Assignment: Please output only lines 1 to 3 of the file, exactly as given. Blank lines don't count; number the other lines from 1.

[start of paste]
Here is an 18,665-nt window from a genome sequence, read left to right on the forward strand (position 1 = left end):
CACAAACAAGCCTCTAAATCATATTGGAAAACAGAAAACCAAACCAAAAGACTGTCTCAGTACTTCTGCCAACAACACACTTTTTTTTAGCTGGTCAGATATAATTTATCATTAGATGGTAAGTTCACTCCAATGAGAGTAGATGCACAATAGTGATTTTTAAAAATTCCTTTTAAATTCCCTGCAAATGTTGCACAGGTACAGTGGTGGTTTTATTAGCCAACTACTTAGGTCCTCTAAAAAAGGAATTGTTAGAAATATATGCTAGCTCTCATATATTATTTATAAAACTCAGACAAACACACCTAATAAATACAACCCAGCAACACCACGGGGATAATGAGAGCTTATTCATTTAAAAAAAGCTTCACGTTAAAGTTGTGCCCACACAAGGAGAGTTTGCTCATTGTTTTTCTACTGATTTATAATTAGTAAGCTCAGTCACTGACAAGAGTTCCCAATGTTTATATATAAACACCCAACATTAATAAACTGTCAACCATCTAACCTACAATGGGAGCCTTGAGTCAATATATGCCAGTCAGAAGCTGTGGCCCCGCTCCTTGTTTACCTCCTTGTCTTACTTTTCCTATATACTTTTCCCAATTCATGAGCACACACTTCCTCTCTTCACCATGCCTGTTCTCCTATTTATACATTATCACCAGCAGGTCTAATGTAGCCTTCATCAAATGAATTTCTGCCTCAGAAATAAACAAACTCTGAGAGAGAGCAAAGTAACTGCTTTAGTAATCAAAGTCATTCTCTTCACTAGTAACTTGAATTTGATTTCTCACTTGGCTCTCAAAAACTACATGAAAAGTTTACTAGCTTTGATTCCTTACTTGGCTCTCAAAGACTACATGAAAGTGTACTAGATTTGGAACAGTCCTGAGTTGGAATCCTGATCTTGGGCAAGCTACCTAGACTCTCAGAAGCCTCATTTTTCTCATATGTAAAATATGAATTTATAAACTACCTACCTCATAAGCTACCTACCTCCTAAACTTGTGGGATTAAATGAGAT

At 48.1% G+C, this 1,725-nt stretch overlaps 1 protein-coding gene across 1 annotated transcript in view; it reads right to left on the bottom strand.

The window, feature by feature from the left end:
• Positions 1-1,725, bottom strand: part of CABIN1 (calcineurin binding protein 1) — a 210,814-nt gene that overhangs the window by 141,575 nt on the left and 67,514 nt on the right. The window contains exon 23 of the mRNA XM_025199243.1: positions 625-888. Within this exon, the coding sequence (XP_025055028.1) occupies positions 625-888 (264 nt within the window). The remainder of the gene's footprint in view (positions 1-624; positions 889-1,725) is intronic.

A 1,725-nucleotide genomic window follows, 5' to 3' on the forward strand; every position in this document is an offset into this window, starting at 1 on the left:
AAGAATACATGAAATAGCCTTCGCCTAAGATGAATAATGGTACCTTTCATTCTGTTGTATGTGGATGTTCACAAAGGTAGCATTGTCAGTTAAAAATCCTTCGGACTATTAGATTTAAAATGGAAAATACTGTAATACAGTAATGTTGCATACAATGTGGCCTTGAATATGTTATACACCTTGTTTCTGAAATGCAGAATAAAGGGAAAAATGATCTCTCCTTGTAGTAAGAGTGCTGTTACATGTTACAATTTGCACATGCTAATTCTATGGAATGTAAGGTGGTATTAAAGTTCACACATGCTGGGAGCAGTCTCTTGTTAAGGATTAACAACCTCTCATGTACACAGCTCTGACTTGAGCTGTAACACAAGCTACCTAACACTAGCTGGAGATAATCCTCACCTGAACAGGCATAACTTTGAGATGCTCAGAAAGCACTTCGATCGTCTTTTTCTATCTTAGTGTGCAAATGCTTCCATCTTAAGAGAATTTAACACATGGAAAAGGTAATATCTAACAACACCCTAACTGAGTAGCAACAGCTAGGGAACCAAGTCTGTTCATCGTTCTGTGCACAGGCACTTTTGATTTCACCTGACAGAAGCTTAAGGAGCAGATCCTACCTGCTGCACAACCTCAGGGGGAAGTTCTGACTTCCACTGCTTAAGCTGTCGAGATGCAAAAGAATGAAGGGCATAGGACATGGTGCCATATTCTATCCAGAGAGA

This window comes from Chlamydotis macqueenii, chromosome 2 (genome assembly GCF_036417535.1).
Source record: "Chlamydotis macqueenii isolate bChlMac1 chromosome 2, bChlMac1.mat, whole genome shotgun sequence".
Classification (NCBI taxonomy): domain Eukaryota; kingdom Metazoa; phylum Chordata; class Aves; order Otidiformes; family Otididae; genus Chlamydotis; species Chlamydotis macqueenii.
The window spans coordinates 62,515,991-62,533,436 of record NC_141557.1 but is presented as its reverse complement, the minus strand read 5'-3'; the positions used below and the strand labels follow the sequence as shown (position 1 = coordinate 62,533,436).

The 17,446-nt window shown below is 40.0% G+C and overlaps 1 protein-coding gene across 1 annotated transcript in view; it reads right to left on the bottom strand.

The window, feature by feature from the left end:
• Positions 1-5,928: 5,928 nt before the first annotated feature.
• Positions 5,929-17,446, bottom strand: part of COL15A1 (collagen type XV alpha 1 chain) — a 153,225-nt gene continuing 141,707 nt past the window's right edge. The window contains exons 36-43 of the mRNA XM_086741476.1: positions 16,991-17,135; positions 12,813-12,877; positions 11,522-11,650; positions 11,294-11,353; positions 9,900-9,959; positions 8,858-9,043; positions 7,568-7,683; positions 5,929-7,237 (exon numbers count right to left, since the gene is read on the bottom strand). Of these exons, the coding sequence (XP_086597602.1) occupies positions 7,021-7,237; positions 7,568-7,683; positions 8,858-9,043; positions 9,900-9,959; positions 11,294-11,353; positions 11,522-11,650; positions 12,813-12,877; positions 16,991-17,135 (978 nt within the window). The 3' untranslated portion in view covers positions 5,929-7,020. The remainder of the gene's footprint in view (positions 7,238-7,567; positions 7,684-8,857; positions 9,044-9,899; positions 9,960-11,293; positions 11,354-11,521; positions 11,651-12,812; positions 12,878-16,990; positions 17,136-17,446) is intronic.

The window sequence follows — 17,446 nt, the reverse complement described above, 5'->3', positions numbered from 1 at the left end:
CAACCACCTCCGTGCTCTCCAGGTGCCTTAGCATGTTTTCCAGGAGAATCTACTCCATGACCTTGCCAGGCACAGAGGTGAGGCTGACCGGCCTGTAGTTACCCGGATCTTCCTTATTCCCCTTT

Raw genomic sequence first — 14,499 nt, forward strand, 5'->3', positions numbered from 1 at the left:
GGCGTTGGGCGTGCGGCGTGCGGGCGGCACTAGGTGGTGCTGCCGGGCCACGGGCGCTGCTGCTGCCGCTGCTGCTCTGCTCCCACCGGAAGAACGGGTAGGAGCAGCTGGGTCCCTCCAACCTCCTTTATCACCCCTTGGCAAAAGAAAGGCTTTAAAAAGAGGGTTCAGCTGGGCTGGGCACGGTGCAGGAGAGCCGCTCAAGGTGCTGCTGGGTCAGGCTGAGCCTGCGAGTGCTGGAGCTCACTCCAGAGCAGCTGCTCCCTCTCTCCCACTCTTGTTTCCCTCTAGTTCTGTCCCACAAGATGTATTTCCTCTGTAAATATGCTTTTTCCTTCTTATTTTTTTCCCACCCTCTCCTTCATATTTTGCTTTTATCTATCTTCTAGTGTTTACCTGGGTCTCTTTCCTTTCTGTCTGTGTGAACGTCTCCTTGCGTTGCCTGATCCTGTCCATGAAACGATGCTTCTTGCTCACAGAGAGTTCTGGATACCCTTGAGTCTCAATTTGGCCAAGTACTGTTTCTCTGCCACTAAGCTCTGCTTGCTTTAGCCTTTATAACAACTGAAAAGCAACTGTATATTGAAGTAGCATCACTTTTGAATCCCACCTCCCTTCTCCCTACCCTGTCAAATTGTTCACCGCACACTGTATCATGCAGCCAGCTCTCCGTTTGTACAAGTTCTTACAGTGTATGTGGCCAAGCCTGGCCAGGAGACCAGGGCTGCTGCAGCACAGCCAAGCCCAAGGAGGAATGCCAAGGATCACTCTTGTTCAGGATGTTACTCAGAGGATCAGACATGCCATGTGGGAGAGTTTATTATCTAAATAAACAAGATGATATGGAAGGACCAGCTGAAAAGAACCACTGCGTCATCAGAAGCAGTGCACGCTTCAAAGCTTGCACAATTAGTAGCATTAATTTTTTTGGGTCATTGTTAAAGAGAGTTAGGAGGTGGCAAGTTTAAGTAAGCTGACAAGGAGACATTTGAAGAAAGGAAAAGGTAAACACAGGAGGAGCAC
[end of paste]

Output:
Here is an 18,665-nt window from a genome sequence, read left to right on the forward strand (position 1 = left end):
CACAAACAAGCCTCTAAATCATATTGGAAAACAGAAAACCAAACCAAAAGACTGTCTCAGTACTTCTGCCAACAACACACTTTTTTTTAGCTGGTCAGATATAATTTATCATTAGATGGTAAGTTCACTCCAATGAGAGTAGATGCACAATAGTGATTTTTAAAAATTCCTTTTAAATTCCCTGCAAATGTTGCACAGGTACAGTGGTGGTTTTATTAGCCAACTACTTAGGTCCTCTAAAAAAGGAATTGTTAGAAATATATGCTAGCTCTCATATATTATTTATAAAACTCAGACAAACACACCTAATAAATACAACCCAGCAACACCACGGGGATAATGAGAGCTTATTCATTTAAAAAAAGCTTCACGTTAAAGTTGTGCCCACACAAGGAGAGTTTGCTCATTGTTTTTCTACTGATTTATAATTAGTAAGCTCAGTCACTGACAAGAGTTCCCAATGTTTATATATAAACACCCAACATTAATAAACTGTCAACCATCTAACCTACAATGGGAGCCTTGAGTCAATATATGCCAGTCAGAAGCTGTGGCCCCGCTCCTTGTTTACCTCCTTGTCTTACTTTTCCTATATACTTTTCCCAATTCATGAGCACACACTTCCTCTCTTCACCATGCCTGTTCTCCTATTTATACATTATCACCAGCAGGTCTAATGTAGCCTTCATCAAATGAATTTCTGCCTCAGAAATAAACAAACTCTGAGAGAGAGCAAAGTAACTGCTTTAGTAATCAAAGTCATTCTCTTCACTAGTAACTTGAATTTGATTTCTCACTTGGCTCTCAAAAACTACATGAAAAGTTTACTAGCTTTGATTCCTTACTTGGCTCTCAAAGACTACATGAAAGTGTACTAGATTTGGAACAGTCCTGAGTTGGAATCCTGATCTTGGGCAAGCTACCTAGACTCTCAGAAGCCTCATTTTTCTCATATGTAAAATATGAATTTATAAACTACCTACCTCATAAGCTACCTACCTCCTAAACTTGTGGGATTAAATGAGAT

At 48.1% G+C, this 1,725-nt stretch overlaps 1 protein-coding gene across 1 annotated transcript in view; it reads right to left on the bottom strand.